Corruption – a question of perceptions
A few recent headlines: “Denmark, New Zealand and Singapore top list of least corrupt countries” , “The 10 Most (and 10 Least) Corrupt Countries in the World”, “Israel stalls in rot ranking” . In case you’re wondering, the stories were all about Transparency International, which ranks countries on a scale from zero to ten. Low scores, for example Somalia’s 1.1, indicate severe corruption; high scores, such as Denmark or Singapore’s 9.3, suggest public and commercial life are squeaky clean.
Now 15 years old, the Transparency International (TI) index is probably regarded as the leading tool for measuring corruption worldwide. Which is interesting, because it doesn’t actually measure corruption. Instead, it measures perceptions of corruption. The distinction is crystal clear in the name of the index – it’s the Corruption Perceptions Index, not the Corruption Index – but it’s often blurred in media coverage. Does it matter? In some ways, not really.
Corruption is, by its nature, secretive and can’t be measured directly. (Even detecting it is difficult, not least for tax officials.) So, instead, corruption has to be “measured” through surveys. These usually involves asking businesspeople, international officials and others questions, such as the extent to which they’ve encountered corrupt practices. TI pulls together 13 of the most reputable surveys from around the world, does a lot of number crunching, and produces its index. But, in other ways, the tendency of the media and investors to ignore the “Perceptions” bit of the Corruptions Perceptions Index may matter a great deal.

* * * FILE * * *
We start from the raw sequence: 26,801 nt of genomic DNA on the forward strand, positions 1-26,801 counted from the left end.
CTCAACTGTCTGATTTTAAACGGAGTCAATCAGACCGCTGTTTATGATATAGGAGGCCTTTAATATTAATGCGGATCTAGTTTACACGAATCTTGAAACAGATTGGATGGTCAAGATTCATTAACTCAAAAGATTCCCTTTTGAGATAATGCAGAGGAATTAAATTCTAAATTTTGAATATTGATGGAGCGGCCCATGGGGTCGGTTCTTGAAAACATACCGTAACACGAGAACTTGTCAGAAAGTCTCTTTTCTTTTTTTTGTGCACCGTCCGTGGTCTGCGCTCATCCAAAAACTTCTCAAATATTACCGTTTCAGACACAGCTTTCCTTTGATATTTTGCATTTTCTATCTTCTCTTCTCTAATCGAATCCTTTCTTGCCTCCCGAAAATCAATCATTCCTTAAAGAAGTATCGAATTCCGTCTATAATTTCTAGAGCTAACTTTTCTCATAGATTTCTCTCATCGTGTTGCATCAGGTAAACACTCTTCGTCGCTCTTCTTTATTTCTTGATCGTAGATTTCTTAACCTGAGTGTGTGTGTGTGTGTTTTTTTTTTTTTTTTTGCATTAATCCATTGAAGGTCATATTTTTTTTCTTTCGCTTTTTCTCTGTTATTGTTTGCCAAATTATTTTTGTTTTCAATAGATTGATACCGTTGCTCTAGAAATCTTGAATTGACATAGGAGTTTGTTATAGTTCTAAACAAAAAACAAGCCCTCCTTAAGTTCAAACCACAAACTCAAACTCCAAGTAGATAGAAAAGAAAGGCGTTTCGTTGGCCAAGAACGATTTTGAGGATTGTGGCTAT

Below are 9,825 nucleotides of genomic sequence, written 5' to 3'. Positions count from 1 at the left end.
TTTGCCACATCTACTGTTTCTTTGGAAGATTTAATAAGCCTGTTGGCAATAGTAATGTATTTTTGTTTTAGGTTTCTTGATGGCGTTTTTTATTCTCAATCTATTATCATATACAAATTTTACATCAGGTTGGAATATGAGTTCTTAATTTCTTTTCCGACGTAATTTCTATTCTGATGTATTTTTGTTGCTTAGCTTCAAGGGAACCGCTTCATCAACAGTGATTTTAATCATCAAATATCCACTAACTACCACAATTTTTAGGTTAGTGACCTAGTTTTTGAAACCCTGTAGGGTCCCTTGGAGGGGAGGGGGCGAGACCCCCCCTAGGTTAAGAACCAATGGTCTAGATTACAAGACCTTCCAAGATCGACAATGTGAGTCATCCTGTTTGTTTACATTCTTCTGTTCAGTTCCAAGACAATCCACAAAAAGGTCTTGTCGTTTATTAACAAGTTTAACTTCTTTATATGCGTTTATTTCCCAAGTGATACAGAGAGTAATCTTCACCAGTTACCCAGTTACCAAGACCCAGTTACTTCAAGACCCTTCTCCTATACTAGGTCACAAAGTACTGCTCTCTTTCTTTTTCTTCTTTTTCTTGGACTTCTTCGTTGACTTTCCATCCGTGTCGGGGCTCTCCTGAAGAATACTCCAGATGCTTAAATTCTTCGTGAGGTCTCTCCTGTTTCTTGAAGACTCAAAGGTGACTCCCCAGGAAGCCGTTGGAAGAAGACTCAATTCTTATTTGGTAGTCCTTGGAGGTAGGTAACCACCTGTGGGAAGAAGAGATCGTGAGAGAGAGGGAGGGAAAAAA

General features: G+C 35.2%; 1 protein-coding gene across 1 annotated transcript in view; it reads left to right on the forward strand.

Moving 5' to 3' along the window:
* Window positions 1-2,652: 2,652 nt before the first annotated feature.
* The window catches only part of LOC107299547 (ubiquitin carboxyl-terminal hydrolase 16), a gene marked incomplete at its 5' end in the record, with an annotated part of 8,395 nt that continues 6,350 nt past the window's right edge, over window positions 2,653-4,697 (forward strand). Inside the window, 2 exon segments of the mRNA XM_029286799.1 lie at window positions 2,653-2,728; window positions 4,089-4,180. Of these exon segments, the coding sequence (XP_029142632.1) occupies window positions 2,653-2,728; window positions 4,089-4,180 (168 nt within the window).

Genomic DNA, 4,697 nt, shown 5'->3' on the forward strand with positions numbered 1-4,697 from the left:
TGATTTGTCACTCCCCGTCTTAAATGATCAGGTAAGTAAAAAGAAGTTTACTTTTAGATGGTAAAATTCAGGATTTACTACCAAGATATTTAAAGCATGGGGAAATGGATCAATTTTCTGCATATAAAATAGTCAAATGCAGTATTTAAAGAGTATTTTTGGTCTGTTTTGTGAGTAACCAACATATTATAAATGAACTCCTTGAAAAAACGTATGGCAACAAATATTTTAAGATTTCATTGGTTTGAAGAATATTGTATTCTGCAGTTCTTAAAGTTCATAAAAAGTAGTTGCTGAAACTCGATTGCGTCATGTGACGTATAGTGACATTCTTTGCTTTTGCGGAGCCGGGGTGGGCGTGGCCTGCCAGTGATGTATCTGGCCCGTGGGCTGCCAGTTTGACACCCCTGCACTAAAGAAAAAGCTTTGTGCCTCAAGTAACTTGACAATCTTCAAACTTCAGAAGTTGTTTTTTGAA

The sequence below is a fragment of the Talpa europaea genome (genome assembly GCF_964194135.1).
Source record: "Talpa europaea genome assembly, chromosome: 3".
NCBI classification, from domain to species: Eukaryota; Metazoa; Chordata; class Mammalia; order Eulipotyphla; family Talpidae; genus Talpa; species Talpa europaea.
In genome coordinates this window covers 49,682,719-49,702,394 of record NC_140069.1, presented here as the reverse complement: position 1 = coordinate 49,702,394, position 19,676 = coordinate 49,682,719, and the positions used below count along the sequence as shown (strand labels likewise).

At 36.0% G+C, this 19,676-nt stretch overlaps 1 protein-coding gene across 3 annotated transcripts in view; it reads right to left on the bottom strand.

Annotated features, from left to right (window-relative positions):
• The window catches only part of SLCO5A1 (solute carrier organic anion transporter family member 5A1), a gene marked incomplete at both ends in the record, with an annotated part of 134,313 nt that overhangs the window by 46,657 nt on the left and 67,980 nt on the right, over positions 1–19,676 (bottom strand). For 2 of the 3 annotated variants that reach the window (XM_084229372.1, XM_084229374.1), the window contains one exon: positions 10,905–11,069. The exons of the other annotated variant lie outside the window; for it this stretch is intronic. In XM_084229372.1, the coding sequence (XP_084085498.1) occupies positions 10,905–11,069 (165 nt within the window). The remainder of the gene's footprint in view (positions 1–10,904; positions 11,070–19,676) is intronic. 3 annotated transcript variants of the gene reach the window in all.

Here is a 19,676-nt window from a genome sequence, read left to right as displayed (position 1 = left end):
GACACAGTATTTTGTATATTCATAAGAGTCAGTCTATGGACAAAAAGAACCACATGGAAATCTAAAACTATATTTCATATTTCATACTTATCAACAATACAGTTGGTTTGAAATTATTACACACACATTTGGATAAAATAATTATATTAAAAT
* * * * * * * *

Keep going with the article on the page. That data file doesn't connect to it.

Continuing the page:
At the very least, we need to ask whose perceptions are being measured. In many cases, “it’s ‘experts’ or business managers, many of whom live outside the countries they are rating”, argue Charles Oman and Christiane Arndt in a new paper from the OECD Development Centre . By contrast, it’s rare to hear of the experiences of the man or woman in the street, in part because compiling such data is expensive and time consuming. The paper argues that there are other issues, too, that need to kept in mind when it comes to “governance” indicators, such as the Corruption Perceptions Index and the World Governance Indicators . One is the use of a single “point score”, e.g., Somalia’s corruption rating of 1.1. What does that number actually represent? First, it reflects realities – or at least perceived realities – on the ground. But, of course, reality is complex, and can’t always be represented by a single number.
Nevertheless, says the paper, because of “the well documented tendency of people to believe that numbers are facts” the number can come to be seen as the reality, and may shape important decisions on a country’s future, such as foreign investment. Second, the number represents the output from some tricky statistical calculations. Like most such outputs, it comes with a health warning – in this case a “confidence interval”. In effect, that’s a statistician’s way of indicating that the difference between, say, Somalia’s 1.1 and Myanmar’s 1.4 may – or may not – be significant.
Like any reputable agency, TI clearly indicates the survey’s confidence indicators. However, journalists and investors may be less discriminating: As Oman and Arndt write, “Users tend widely to use countries’ governance scores as if they were accurate to a degree they are not.” So, should we ignore Corruption Perceptions Index? Not at all, but like any survey it has limits. Understanding these can ensure it’s not misused, and so ultimately make it more useful.
Measuring Governance, by Charles P. Oman and Christiane Arndt